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carbide

[kahr-bahyd, -bid]
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noun
  1. a compound of carbon with a more electropositive element or group.
  2. calcium carbide.
  3. a very hard mixture of sintered carbides of various heavy metals, especially tungsten carbide, used for cutting edges and dies.
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Origin of carbide

First recorded in 1860–65; carb- + -ide
Dictionary.com Unabridged Based on the Random House Unabridged Dictionary, © Random House, Inc. 2018

Examples from the Web for carbide

Historical Examples

  • The carbide lamps were held close to the fuses for a second.

    The Cross-Cut

    Courtney Ryley Cooper

  • Harry unhooked his carbide from his belt, lit it and looked around.

    The Cross-Cut

    Courtney Ryley Cooper

  • The carbide falls into the generator, the bottom of which is open.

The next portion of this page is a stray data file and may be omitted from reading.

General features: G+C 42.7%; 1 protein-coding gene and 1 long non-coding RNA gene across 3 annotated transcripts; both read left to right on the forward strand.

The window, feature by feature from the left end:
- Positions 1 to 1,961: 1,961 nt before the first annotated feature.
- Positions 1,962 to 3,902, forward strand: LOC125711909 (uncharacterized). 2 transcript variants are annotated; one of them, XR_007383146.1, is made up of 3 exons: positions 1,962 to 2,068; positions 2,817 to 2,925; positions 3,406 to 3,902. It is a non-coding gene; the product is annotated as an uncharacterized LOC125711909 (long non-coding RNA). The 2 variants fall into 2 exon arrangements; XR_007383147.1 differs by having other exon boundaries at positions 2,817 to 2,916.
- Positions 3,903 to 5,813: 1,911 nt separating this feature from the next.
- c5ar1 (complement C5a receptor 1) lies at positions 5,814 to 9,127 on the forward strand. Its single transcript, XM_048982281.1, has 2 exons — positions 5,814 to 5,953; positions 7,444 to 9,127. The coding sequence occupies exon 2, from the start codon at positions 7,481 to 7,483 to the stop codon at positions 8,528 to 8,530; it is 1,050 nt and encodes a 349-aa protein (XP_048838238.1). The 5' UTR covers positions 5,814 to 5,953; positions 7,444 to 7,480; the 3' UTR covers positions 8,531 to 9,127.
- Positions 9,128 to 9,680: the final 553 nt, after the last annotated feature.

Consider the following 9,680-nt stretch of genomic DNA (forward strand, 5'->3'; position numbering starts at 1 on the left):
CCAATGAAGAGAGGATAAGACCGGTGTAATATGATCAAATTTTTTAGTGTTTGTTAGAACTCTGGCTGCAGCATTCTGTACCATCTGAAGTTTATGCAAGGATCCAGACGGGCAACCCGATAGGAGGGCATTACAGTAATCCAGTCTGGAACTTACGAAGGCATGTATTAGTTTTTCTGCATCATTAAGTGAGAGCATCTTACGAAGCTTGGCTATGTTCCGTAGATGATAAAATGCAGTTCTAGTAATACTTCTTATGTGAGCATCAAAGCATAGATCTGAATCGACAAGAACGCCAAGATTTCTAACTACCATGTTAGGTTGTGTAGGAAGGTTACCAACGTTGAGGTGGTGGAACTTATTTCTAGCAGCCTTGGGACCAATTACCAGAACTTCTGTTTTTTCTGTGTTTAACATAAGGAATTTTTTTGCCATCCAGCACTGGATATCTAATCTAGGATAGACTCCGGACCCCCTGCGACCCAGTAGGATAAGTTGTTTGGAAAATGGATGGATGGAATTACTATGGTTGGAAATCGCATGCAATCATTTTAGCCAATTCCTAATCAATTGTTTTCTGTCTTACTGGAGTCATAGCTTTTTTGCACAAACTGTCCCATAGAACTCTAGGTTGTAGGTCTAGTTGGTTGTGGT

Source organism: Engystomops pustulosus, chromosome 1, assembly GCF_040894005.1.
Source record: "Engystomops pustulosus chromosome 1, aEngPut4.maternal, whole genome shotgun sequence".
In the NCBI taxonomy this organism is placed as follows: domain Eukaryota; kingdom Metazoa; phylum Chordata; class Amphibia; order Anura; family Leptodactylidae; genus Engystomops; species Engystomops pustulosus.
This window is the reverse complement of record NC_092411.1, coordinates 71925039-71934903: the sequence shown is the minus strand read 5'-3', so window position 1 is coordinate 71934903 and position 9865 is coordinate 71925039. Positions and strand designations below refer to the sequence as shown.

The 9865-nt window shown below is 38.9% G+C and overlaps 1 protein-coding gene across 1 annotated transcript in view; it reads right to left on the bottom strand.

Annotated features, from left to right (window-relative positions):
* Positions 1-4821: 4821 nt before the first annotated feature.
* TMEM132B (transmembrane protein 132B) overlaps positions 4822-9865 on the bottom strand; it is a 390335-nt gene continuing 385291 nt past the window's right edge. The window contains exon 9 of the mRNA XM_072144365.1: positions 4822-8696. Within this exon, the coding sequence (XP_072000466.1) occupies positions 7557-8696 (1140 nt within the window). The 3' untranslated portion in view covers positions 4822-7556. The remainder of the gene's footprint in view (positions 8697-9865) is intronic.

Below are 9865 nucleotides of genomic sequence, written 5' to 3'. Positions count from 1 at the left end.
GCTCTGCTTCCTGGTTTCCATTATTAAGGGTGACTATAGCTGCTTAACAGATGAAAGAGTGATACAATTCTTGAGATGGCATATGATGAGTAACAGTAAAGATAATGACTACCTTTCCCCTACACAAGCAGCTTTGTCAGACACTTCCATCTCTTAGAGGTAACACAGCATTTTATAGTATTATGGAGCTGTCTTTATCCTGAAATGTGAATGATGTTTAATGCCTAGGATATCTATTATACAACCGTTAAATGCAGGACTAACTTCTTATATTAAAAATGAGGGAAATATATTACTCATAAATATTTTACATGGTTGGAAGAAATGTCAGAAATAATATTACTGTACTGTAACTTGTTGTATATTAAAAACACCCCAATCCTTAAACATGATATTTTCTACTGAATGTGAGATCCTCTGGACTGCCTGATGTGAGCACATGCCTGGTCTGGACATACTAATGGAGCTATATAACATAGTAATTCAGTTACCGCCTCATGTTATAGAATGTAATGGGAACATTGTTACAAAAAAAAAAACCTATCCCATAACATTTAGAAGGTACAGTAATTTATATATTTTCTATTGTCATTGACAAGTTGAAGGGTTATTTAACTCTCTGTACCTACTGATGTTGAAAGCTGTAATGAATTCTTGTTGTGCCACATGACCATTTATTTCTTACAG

• Fig. 10 applies to the introduction of the carbide into the water.

  • There, I meant to fill the carbide tank to-day, said Ned, but I forgot all about it.

    The Motor Boys Afloat

    Clarence Young


British Dictionary definitions for carbide

carbide

noun
  1. a binary compound of carbon with a more electropositive elementSee also acetylide
  2. See calcium carbide
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Collins English Dictionary - Complete & Unabridged 2012 Digital Edition © William Collins Sons & Co. Ltd. 1979, 1986 © HarperCollins Publishers 1998, 2000, 2003, 2005, 2006, 2007, 2009, 2012

Word Origin and History for carbide

n.

compound formed by combination of carbon and another element, 1848, from carb-, comb. form of carbon + chemical suffix -ide. The earlier word was carburet.

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Online Etymology Dictionary, © 2010 Douglas Harper

carbide in Science

carbide

[kärbīd′]
  1. A chemical compound consisting of carbon and a more electropositive element, such as calcium or tungsten. Many carbides, especially those made of carbon and a metal, are very hard and are used to make cutting tools and abrasives.
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The American Heritage® Science Dictionary Copyright © 2011. Published by Houghton Mifflin Harcourt Publishing Company. All rights reserved.